Professor Kenneth Haltman is H. Russell Pitman Professor of Art History, University of Oklahoma. His numerous academic honours include Fulbright-Hayes, Andrew W. Mellon, and Henry C. Luce Foundation fellowships; research awards from Winterthur, the Huntington Library, the American Antiquarian Society, the American Philosophical Society, the National Endowment for the Humanities; Senior Research fellowships at the Smithsonian American Art Museum and the Frick Art Reference Library; and, most recently, a Terra Foundation Visiting Professorship in the History of American Art at Freie Universität Berlin and now UWA, Perth. In addition to critical translations of major works by noted French phenomenologist Gaston Bachelard and scholarly essays on the history of pictorial representation in the United States ranging from antipastoralism to the art of the early American West, his publications include American Artifacts: Essays in Material Culture, co-edited with Jules David Prown (Michigan State University Press, 2000), Looking Close and Seeing Far: Samuel Seymour, Titian Ramsay Peale, and the Art of the Long Expedition, 1818-1823 (Penn State University Press, 2008), Butterflies of North America: Titian Peale’s Lost Manuscript (Abrams, with the American Museum of Natural History, 2015), and, most recently, a critical edition and translation of René Brimo’s classic study of American patronage and art collecting, L’Évolution du goût aux États-Unis, d’après l’histoire des collections, originally published in Paris in 1938 (Penn State University Press, forthcoming). He is currently completing Artists and Hunters: Figures of Predatory Looking in Nineteenth-Century American Art, a collection of essays. His teaching at OU has included introductory and advanced courses in American Art History and the Art of the American West, Undergraduate Methods, Graduate Methods, and a suite of rotating seminars in Visual Analysis, Material Cultural, and Critical Issues in Recent Art History at the core of the graduate curriculum. He has played a central in developing an innovative new team-taught Introduction to Art History in his Faculty.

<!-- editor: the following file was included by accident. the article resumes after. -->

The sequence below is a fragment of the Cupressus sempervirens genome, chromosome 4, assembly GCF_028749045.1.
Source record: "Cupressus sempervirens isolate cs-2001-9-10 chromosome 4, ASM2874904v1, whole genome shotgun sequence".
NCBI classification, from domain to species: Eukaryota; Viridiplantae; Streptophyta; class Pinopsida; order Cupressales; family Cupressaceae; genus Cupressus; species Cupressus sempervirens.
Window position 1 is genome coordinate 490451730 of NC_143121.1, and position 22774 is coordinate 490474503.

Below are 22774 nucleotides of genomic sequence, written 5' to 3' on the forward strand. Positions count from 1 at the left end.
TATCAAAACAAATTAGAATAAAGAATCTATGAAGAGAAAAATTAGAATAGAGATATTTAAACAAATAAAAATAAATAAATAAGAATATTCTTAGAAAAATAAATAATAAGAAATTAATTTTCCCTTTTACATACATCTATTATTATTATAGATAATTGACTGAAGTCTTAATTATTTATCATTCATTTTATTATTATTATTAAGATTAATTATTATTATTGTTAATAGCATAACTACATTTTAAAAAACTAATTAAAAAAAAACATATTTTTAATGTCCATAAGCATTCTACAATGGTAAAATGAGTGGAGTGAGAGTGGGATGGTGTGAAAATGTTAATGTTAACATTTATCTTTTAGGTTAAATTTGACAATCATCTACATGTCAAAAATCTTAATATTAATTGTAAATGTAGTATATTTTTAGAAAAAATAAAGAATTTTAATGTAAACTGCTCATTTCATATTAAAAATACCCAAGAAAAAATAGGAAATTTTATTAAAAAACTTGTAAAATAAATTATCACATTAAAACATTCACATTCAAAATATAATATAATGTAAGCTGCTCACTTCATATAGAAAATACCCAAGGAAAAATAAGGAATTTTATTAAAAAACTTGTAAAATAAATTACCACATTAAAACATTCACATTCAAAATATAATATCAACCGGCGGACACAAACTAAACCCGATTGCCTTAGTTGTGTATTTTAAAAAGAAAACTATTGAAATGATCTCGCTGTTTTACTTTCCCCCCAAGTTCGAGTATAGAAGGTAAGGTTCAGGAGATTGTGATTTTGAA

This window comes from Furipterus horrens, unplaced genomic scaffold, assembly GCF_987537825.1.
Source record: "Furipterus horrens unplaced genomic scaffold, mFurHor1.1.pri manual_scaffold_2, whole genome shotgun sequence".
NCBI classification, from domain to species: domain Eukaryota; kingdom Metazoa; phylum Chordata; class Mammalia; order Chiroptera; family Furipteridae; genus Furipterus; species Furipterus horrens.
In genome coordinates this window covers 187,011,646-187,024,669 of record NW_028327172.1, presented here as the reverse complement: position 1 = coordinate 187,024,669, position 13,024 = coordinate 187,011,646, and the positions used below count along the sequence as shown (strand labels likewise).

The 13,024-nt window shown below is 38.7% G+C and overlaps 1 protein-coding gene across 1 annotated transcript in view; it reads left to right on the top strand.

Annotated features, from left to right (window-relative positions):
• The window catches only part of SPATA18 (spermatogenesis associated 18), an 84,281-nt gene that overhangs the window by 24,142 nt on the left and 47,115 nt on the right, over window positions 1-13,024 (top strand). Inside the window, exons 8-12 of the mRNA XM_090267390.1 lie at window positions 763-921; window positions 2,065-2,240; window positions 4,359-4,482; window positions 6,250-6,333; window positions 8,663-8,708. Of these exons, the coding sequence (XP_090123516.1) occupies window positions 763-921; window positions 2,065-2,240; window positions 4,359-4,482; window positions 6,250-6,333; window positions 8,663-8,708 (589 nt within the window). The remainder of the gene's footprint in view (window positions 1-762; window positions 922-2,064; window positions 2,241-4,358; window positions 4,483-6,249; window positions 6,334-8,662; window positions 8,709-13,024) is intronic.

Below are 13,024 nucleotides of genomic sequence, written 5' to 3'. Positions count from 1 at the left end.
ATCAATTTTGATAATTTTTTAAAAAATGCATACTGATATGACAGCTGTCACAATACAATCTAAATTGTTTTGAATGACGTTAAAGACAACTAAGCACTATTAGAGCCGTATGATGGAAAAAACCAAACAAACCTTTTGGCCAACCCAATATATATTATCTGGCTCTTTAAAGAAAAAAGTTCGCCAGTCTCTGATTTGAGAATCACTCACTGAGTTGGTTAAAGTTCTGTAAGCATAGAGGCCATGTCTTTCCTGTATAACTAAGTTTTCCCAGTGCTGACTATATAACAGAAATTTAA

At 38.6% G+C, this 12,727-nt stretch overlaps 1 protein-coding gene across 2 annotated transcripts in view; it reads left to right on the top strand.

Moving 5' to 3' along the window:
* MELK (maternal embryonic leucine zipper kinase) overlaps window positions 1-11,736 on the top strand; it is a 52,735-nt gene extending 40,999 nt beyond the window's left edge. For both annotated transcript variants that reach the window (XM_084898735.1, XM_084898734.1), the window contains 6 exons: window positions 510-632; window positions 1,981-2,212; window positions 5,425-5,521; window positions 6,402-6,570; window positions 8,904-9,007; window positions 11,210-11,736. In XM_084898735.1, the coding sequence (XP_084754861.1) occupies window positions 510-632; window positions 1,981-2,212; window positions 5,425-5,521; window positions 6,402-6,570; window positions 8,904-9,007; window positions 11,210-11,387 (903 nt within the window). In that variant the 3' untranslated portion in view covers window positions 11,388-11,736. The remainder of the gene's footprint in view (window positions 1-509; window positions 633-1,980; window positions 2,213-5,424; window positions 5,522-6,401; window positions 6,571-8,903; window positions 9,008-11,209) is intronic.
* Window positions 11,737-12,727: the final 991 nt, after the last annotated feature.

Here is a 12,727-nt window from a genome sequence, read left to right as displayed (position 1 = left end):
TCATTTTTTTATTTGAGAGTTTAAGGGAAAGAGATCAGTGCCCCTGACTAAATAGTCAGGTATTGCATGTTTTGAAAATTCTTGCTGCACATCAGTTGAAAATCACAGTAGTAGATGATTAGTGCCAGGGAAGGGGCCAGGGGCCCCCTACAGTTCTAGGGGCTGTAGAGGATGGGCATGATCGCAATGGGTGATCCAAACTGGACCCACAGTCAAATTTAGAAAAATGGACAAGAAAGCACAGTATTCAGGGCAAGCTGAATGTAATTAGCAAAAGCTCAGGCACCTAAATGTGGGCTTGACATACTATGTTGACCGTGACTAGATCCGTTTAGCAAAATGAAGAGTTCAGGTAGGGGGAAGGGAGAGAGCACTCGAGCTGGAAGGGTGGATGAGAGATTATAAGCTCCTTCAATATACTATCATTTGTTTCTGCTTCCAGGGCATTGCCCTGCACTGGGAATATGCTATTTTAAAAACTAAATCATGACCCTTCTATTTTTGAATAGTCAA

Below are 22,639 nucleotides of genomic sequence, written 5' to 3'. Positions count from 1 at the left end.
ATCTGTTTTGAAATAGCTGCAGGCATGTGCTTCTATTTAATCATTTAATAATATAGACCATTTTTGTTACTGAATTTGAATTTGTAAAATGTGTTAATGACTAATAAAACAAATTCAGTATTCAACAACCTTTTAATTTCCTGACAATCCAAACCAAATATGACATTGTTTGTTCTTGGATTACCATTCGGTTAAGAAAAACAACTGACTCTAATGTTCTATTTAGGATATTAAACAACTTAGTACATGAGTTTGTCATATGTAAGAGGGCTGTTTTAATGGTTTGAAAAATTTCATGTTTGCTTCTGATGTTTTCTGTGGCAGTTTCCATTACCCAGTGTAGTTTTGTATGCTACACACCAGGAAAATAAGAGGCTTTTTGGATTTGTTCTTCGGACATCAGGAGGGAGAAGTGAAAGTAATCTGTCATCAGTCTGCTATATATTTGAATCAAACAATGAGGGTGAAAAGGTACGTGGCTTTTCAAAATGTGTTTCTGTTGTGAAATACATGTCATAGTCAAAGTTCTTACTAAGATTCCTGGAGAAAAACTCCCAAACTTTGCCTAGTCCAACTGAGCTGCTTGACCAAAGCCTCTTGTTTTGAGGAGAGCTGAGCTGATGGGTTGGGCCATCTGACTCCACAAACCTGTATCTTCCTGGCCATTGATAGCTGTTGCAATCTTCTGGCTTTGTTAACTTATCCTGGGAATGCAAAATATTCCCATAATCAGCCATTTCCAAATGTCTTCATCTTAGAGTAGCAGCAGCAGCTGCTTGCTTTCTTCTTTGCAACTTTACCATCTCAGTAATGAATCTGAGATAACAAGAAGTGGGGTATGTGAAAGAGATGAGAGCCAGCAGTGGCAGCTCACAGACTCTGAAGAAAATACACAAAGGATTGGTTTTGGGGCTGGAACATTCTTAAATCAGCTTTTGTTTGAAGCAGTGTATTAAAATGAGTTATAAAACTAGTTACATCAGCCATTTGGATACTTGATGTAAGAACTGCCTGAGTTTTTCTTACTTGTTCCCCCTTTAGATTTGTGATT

Melissa Harpley is Senior Curator of the European Art at Art Gallery of Western Australia. She has been curator and co-author of many exhibition catalogues at the Gallery as well as a principal educator of its collection.